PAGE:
The United Arab Emirates’ (UAE) ministry of climate change and environment has decided to stop importing produce from four Arab countries, including Egypt, Lebanon, Jordan, and Oman, for the pesticide residue levels detected in the vegetables and deemed to be higher than the safe standard approved by the state. The decision was based on the results of tests carried out by the Emirati ministry on the imported produce and is set to come into effect starting on 15 May.
The produce to be banned includes peppers of all kinds from Egypt; cabbage, lettuce, zucchini, eggplant, and beans from Jordan; apples of all kinds from Lebanon; and carrots, melons, and watercress from Oman.
The UAE has addressed the concerned authorities in Egypt and the other involved countries, requesting a pesticide residue analysis certificate for the rest of the fruits and vegetables that the UAE imports from them in order to testify that they are pesticide-free for entry into the country. The ban decision is expected to continue until the required certificates are provided by the four countries.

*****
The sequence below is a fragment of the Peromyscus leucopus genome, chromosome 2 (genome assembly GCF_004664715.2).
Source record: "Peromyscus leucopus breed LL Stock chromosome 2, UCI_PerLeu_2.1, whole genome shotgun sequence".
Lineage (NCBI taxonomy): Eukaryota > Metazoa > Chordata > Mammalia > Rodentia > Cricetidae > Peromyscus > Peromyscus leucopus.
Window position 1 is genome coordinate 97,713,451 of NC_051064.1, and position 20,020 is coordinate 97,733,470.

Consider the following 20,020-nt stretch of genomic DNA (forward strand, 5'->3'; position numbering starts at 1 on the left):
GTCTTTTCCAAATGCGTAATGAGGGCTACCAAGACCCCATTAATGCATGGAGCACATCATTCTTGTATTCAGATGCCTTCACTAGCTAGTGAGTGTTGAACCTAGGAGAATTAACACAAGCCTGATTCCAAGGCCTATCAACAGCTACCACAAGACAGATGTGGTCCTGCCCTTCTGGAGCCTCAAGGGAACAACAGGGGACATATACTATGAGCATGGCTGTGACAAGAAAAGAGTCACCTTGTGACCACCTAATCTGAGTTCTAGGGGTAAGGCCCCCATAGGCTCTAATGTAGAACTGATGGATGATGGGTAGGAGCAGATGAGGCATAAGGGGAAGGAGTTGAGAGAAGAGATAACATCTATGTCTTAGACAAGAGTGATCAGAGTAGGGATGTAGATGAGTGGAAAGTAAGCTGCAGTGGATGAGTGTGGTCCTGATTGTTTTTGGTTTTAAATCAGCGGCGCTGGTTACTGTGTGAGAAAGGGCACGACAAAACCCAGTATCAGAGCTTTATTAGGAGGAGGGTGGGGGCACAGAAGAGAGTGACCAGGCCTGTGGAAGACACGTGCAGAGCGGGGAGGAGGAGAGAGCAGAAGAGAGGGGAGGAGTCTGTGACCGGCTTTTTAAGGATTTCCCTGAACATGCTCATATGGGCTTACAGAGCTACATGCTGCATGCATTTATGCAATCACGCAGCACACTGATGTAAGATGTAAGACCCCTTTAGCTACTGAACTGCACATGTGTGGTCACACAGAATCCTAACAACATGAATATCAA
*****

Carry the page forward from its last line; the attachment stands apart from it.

Last month, Sudan decided to stop importing agricultural goods and canned fish from Egypt. In September 2016, Sudan also imposed a ban on importing fruits and vegetables from Egypt, causing losses of nearly $30m, according to the data by the Egypt Agriculture Export Council.
Egyptian Minister of Trade and Industry Tarek Kabil said that his ministry is seeking to impose harsher controls on imported and exported products within its plan to improve the quality of both its imported and exported goods and ensure they meet the global health standards.
Other countries have halted or completely stopped importing fruits and vegetables from Egypt over the past period, including Russia, Japan, the USA, Saudi Arabia, and Kuwait.